Red Velvet Cake sounds like a noble specialty made for a royal feast. But very little people know where the original recipe came from. Pastry chief Stella Parks has made a research on ancient cookbooks and claims that the cake was first mentioned in Dr. Alvin Wood Chase’s receipt book in 1873. At that time artificial food colorings have not been invented yet and the red color was obtained due to cocoa’s natural pigment, anthocyanin, turning into red in the presence of acids. Those were vinegar or buttermilk usually used in traditional red velvet cake recipes. The color was not so bright as the one from food colorings introduced in 1888 by John J. Adams. Actually red velvet cake helped Adams to sell his red coloring advertising the recipe of the reddest velvet cake ever seen. In times of the Great Depression this marketing strategy turned out to be a real success for Adams. American housewives were glad to find an easy way to illuminate the daily routine.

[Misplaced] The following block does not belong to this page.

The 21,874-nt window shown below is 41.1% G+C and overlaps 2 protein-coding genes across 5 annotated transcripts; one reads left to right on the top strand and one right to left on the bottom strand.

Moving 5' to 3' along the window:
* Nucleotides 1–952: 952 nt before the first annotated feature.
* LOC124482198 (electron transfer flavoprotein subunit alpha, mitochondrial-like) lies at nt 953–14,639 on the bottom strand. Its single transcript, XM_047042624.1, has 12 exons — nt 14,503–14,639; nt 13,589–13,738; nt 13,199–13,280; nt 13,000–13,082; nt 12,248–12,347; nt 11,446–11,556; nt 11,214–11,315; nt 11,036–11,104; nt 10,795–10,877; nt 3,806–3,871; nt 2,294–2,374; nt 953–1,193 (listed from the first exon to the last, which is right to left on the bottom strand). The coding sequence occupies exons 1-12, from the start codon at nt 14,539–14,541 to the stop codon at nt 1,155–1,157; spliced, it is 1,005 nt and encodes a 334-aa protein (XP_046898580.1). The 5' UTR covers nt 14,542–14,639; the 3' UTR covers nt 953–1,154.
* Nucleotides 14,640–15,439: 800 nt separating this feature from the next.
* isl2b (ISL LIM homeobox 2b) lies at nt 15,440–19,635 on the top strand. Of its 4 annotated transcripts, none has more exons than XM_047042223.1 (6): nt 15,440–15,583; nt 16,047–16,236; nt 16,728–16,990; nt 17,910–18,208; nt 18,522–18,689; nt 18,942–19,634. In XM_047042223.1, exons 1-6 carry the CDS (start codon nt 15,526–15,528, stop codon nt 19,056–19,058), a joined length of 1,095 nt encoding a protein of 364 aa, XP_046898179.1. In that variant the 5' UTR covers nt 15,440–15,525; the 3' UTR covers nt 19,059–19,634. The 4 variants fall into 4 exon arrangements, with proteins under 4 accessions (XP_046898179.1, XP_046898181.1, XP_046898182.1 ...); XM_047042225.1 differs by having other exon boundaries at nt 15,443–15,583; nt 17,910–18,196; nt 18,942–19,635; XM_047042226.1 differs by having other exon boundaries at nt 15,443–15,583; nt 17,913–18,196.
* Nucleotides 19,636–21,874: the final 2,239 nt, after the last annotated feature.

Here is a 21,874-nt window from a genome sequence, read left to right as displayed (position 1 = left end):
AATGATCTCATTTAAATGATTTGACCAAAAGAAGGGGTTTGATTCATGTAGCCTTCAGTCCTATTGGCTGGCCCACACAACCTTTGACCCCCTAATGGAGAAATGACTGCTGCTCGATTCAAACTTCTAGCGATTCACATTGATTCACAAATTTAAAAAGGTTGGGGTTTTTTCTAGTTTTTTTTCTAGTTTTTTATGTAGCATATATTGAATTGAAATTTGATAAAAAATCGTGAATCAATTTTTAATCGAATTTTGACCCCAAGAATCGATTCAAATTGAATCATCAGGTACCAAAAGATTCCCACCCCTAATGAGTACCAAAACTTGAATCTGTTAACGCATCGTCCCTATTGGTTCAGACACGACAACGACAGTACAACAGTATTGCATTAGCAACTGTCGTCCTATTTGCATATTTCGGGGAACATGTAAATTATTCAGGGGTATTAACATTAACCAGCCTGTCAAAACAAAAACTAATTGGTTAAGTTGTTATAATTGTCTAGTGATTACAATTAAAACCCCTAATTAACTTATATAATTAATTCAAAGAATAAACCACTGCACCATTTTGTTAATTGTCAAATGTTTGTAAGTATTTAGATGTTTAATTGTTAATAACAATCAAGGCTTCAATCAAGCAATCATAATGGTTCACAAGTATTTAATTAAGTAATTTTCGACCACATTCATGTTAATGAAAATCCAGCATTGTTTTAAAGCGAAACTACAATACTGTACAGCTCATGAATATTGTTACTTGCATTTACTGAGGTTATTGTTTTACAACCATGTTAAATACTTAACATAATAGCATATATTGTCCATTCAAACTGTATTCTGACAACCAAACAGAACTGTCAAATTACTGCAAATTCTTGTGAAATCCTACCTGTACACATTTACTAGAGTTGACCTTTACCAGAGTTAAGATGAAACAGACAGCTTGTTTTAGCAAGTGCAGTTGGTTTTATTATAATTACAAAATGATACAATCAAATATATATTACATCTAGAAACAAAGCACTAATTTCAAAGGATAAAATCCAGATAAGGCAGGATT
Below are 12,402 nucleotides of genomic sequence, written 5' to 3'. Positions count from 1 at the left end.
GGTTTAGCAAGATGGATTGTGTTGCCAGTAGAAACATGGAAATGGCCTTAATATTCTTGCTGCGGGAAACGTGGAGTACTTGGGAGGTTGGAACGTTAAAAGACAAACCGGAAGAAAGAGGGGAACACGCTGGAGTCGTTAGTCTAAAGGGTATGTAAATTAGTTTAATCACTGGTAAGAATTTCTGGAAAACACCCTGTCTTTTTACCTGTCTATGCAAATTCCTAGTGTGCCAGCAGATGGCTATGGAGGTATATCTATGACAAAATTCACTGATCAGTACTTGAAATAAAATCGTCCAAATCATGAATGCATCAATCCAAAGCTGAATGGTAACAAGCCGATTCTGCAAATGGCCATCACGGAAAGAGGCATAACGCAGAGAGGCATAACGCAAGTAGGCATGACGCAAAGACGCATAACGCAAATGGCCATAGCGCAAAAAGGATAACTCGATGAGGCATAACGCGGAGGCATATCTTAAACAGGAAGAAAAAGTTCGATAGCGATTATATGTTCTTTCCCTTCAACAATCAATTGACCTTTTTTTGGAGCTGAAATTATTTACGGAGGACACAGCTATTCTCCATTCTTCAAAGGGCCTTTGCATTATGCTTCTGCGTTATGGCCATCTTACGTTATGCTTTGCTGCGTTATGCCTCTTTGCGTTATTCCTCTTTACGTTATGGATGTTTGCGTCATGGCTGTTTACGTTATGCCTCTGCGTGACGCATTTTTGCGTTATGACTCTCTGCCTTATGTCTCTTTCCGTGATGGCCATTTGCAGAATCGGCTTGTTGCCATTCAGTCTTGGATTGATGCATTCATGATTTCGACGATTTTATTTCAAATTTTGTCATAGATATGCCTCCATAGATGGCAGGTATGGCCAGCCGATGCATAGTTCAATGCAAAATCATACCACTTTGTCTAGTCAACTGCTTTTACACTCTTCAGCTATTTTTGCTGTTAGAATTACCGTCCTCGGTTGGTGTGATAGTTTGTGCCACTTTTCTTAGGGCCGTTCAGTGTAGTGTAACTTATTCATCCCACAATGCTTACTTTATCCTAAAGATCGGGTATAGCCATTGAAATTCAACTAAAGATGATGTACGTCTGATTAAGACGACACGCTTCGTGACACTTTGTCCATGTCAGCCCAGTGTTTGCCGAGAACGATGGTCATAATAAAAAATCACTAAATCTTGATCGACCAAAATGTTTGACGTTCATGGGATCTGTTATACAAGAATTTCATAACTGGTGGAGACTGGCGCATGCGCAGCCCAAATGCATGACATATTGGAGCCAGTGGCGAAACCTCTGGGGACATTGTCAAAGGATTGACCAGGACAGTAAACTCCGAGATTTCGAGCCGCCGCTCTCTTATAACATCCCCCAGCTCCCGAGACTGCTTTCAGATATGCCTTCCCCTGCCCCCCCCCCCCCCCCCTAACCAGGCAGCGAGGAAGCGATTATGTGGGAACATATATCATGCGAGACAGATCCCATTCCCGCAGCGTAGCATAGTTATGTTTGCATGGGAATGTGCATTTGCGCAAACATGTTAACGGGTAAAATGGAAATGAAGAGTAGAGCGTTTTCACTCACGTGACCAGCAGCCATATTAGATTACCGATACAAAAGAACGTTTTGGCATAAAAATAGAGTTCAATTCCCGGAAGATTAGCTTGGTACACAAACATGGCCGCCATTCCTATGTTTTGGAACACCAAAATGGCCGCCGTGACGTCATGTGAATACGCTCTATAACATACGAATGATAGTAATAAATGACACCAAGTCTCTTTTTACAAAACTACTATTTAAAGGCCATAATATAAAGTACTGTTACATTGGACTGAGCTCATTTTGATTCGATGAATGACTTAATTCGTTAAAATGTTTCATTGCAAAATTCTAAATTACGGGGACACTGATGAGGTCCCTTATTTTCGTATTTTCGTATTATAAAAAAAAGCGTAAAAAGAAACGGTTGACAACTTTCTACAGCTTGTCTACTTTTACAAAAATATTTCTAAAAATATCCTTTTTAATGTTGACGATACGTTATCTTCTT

Another piece of glory for popularizing the flamboyant dessert belongs to Oscar Tschirky, Waldorf Astoria Hotel maître d'hôtel, also known as “Oscar of the Waldorf”. Although Oscar has never been a chef by himself, his popularity in New York in 1890s made him a sublime cook.
Born in in Lode, Canton de Neuchatel, Switzerland, he moved to New York when he was 17 years old and got his first position at the Hoffman House at five o'clock on the day of his arrival in the United States! An epicure at heart and by reputation he was determined to become successful in restaurant and hotel business. By late 90s he was a maitre d'hotel at Waldorf Astoria and gained a strong reputation of an overseer of public comfort. In this capacity he supervised the appetites and gastronomic tastes of the Waldorf's patrons. He knew numerous recipes, however, he never cooked anything by himself. He knew how to look after and to arrange every detail of the most fastidious clients and his expertise in cooking was a valuable part of creating comfort.
The original recipe by Oscar was made with buttercream icing, later Southern variations of the cake were cooked with cream cheese frosting.